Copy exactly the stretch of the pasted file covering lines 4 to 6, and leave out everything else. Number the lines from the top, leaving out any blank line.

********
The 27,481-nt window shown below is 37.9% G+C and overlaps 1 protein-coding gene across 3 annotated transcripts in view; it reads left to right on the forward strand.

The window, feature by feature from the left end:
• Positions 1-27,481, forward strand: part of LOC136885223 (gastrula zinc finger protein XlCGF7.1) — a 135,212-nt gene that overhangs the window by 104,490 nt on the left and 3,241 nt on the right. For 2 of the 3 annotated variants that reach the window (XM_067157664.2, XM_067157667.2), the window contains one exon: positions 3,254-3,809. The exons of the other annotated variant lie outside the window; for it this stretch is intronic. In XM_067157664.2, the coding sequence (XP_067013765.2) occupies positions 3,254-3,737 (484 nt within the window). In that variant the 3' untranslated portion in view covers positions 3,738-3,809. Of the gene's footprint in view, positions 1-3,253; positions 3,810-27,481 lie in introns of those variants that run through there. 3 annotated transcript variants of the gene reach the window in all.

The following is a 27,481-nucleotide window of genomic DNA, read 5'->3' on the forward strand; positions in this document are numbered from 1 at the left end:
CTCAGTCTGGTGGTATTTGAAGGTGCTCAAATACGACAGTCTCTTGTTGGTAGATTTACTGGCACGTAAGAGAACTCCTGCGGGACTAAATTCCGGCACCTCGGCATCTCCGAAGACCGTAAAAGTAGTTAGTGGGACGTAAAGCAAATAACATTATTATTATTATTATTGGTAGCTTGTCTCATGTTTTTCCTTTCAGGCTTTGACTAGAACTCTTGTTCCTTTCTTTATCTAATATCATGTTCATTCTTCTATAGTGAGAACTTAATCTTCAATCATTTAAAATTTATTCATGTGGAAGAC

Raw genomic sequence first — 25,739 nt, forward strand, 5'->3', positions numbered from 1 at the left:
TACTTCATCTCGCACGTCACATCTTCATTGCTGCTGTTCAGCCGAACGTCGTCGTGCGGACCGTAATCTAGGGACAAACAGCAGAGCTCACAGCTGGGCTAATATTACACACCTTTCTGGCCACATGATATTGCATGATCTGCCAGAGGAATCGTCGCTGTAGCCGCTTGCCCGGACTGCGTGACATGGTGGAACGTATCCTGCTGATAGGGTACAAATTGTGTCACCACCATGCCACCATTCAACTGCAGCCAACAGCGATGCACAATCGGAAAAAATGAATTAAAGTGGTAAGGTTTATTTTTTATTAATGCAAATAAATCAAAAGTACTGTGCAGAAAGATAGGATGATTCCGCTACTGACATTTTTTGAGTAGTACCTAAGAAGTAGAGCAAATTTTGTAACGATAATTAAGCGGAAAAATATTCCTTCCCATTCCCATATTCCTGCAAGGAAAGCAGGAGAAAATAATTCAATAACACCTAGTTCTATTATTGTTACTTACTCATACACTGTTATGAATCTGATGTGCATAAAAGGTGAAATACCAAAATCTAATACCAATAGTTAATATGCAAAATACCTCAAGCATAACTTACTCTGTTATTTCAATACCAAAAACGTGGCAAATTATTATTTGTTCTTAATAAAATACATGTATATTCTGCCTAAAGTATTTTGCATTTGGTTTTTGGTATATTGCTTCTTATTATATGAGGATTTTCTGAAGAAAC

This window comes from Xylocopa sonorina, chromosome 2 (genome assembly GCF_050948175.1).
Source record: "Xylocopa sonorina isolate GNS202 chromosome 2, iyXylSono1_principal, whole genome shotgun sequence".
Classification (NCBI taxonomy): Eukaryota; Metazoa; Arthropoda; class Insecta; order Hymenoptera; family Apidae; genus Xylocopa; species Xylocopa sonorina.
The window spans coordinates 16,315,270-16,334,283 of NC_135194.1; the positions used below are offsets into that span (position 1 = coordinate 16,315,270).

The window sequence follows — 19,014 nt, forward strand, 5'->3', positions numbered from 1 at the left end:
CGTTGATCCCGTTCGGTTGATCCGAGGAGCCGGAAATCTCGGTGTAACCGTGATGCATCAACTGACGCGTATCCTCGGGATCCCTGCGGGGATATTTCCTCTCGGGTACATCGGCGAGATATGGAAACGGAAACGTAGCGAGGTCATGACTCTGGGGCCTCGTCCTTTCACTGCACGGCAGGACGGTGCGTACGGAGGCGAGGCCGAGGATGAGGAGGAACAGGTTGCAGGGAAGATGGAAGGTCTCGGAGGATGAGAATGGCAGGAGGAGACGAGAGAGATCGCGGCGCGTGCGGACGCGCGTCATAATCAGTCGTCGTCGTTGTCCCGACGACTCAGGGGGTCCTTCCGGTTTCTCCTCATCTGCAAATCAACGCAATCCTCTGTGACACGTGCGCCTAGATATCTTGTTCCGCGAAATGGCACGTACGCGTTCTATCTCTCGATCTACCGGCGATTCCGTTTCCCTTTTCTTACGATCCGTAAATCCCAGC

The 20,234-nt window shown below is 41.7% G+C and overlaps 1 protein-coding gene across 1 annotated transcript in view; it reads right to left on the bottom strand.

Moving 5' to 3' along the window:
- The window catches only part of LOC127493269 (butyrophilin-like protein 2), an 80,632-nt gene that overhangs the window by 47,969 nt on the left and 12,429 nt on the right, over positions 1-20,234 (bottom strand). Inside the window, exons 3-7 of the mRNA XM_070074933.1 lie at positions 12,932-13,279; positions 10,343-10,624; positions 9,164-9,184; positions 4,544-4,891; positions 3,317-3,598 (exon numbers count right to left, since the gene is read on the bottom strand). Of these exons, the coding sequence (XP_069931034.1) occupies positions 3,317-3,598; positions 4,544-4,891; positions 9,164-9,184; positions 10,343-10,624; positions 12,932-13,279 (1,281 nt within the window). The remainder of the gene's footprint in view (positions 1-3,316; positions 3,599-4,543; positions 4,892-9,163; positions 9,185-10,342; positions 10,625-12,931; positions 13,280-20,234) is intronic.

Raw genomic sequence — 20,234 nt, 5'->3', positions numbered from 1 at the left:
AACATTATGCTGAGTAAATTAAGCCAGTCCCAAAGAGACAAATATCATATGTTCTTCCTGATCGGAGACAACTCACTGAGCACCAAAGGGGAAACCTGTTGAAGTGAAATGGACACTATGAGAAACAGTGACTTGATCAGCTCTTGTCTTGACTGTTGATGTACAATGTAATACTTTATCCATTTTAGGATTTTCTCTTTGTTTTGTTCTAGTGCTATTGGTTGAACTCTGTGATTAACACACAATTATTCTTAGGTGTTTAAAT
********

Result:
The following is a 27,481-nucleotide window of genomic DNA, read 5'->3' on the forward strand; positions in this document are numbered from 1 at the left end:
CTCAGTCTGGTGGTATTTGAAGGTGCTCAAATACGACAGTCTCTTGTTGGTAGATTTACTGGCACGTAAGAGAACTCCTGCGGGACTAAATTCCGGCACCTCGGCATCTCCGAAGACCGTAAAAGTAGTTAGTGGGACGTAAAGCAAATAACATTATTATTATTATTATTGGTAGCTTGTCTCATGTTTTTCCTTTCAGGCTTTGACTAGAACTCTTGTTCCTTTCTTTATCTAATATCATGTTCATTCTTCTATAGTGAGAACTTAATCTTCAATCATTTAAAATTTATTCATGTGGAAGAC

Raw genomic sequence first — 25,739 nt, forward strand, 5'->3', positions numbered from 1 at the left: